Nasser is an 18-year-old gay Muslim, born in Neukölln, Berlin. He was abducted by his family at the age of 15, who tried to expatriate him to Lebanon, where either a forced marriage or worse awaited him (he was shown the image of a gallows on a cell phone). En route, an observant Bulgarian border guard discovered the young man, one foot cleverly sticking out from under a blanket. The father and uncle have since been fined, and Nasser has become an activist in his home neighbourhood, trying to argue for acceptance and tolerance as a “gay Muslim”. He lives, as a result, under death threats.
This past Sunday, he called for a grassroots demonstration, joined by 1500 locals, and 60 police officers as protection. The group, supported by speeches from German-Muslim organisations, met on Columbiadamm a few metres from the Sehitlik Mosque. As the rainbow-flag parade passed the minareted building, Nasser announced that he would show “the greatest respect” to the faithful, playing a traditional prayer over the speakers. I certainly felt the tension––the hard stares of the veiled worshippers who watched us pass, beyond the police escort––and at the same time the resolve of those within the progressive Muslim community who insist on change.
As the demonstration snaked up Hermannstraße, and looped around S-Bahn Neukölln and Sonnenallee back to Hermannplatz, we made our way through the most traditional Muslim immigrant neighbourhoods of Berlin. From the parade’s speakers came a mix of joyful dance, kitschy pop-protest songs, and Arabic and Turkish music, amplified up to the façades. In our procession, trans women danced wildly, families held up homemade placards, gay Muslims cried slogans, and Nasser grew hoarse calling to the crowd on the microphone.
The light was bright, and created an etched tableau of still observers from the windows. Families stood at their balconies to observe the passing spectacle: Neukölln’s blue collar poor, or at times arty students. There was a disappointing predictability to responses: young hipsters, older veiled women, or children, sometimes waved. But the men often stood stiff like immobile bags of flour.
The parade was grateful for the rare bursts of support: but it was clear to everyone that we were traveling through a largely homophobic neighbourhood, that was for the most part guarded, scandalised, or indifferent to the slogans of the protestors. “What kind of rights do we want? Human Rights! For Lesbian, Gays and Trans!” cried Nasser.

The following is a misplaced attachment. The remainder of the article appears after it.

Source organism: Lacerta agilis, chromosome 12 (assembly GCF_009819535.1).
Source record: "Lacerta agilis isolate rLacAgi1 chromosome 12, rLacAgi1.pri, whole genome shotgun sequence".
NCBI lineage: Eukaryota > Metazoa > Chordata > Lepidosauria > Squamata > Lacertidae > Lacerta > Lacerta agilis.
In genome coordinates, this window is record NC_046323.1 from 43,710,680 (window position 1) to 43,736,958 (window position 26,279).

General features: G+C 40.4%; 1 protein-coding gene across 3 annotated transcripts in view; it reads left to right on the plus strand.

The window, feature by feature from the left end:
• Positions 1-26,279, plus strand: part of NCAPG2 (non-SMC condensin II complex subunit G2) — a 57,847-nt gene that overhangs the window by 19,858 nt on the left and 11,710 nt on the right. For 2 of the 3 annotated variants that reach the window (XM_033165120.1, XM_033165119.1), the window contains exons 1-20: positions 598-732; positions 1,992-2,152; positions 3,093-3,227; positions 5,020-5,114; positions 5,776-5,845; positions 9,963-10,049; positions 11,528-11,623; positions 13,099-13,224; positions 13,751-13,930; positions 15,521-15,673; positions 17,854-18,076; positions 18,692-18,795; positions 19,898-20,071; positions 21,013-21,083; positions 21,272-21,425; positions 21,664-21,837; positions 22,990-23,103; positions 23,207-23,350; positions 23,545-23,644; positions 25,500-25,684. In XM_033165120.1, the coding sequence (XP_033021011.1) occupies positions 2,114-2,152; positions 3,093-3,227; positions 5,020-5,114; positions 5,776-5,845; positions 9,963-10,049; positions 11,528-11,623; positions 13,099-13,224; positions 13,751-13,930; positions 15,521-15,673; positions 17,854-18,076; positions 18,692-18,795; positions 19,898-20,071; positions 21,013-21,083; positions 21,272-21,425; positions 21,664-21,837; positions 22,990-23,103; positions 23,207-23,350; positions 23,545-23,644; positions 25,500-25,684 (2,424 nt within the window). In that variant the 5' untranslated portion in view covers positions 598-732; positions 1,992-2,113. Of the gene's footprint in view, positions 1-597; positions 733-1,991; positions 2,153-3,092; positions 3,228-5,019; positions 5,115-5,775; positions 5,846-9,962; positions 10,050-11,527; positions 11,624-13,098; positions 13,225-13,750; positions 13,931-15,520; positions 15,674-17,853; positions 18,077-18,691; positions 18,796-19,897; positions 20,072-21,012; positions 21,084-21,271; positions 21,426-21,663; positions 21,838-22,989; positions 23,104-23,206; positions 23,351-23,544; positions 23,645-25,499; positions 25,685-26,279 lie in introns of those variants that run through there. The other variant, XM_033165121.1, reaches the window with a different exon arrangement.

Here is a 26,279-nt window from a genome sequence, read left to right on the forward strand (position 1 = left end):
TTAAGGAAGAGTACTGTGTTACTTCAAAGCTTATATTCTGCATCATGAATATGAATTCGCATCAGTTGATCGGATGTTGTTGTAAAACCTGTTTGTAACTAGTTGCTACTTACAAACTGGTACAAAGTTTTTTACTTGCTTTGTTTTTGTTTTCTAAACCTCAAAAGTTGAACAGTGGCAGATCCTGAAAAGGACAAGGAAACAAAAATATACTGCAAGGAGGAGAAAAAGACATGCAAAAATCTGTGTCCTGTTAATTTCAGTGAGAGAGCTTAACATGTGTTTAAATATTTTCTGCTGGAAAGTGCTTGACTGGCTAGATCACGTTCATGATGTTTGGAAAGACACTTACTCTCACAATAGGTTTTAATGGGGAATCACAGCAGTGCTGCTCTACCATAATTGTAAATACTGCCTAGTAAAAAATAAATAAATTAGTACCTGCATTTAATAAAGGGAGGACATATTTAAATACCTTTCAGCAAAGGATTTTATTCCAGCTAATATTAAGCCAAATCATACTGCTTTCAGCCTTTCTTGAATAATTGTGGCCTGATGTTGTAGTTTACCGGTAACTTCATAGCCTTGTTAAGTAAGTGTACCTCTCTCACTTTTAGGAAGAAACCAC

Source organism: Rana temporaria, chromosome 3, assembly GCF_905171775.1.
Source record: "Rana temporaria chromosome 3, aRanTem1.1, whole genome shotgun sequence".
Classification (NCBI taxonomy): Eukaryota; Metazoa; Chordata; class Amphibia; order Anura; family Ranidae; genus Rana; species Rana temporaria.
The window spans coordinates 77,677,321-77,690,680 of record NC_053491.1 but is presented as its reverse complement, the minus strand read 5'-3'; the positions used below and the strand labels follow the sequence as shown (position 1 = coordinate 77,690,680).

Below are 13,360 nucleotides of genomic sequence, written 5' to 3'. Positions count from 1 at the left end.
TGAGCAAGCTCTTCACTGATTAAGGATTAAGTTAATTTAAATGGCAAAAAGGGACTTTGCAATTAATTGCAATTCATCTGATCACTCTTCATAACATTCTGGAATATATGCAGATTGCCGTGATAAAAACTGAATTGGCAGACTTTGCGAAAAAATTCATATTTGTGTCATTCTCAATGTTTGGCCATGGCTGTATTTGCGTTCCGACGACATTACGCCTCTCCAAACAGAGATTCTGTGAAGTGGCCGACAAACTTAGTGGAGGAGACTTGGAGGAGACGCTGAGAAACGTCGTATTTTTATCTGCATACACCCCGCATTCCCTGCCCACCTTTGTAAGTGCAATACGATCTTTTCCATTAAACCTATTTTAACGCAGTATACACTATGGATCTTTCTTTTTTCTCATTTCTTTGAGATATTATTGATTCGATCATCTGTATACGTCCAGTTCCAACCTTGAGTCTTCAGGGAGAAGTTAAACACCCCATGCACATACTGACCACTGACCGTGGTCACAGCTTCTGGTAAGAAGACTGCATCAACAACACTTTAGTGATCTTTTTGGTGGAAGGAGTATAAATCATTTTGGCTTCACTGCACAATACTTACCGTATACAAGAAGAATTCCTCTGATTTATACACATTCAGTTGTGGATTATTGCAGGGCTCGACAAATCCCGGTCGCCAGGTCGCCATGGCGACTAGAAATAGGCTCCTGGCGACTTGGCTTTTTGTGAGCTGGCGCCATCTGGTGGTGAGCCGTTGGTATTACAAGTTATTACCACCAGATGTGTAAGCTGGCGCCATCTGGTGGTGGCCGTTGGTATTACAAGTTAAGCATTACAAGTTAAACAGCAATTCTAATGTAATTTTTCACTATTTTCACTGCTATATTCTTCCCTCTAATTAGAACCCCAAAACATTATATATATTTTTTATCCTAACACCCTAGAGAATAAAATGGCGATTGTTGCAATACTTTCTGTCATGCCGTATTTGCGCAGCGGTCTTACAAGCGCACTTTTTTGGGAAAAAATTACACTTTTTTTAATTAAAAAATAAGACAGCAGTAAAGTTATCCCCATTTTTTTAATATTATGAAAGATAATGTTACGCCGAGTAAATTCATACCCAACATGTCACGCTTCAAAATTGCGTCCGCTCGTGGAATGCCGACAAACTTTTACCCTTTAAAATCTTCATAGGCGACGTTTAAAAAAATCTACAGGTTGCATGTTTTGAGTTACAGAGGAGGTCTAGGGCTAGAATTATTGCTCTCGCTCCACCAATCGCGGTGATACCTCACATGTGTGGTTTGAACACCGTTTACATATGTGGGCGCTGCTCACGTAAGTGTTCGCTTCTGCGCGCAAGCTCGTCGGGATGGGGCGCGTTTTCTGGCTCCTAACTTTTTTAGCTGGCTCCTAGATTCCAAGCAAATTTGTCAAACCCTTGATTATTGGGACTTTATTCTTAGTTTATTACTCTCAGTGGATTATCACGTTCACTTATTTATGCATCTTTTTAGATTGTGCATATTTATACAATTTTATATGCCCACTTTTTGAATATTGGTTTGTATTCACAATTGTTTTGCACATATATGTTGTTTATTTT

At times the parade was interrupted by hecklers: kids taunting and giving the crowd the finger, fireworks thrown down from a balcony, macho men storming the crowd, with the police intervening vigorously in each instance to protect the parade. I retreated to the centre of the procession at times to feel less exposed. At one point a man Nasser identified as his ‘uncle’ was subdued by the officers. As the parade adjusted to the reality of mixed response from the streets––the crowds of men jeering or staring stonily from the doorways of betting salons, casinos, or all-male teahouses; or young soccer players grinding their hips and leering against a fence––a strong sense of political urgency crept into the demonstration. Voices grew louder, the dancing grew more insistent, and the march doubled in number as it picked up passers-by. This was not your usual gay pride parade through a neighbourhood, like Schoeneberg, long in agreement with civil rights issues. This was politics; this was a confrontation through the windows of the homes of those who do not agree. It’s been a long time since I’ve been in a gay march that wasn’t aimed at the converted.
But what was achieved on Sunday in Neukölln? Is the demand that traditional cultures, and Islam, accept gay people an unrealistic expectation? Or do we need only look 50 years into the past of the West to see how much once-conservative societies have changed? Is Nasser opening himself up to too much danger? Or is the risk paying dividends: he is precisely why so many came out, because of his bravery. Is not the first step visibility, despite the dangers? And visibility brings reactions: opposition but also solidarity. Perhaps the parade’s voices reached inside a window somewhere on a Neukölln street, so that the many other Nassers trapped there inside know they are not alone.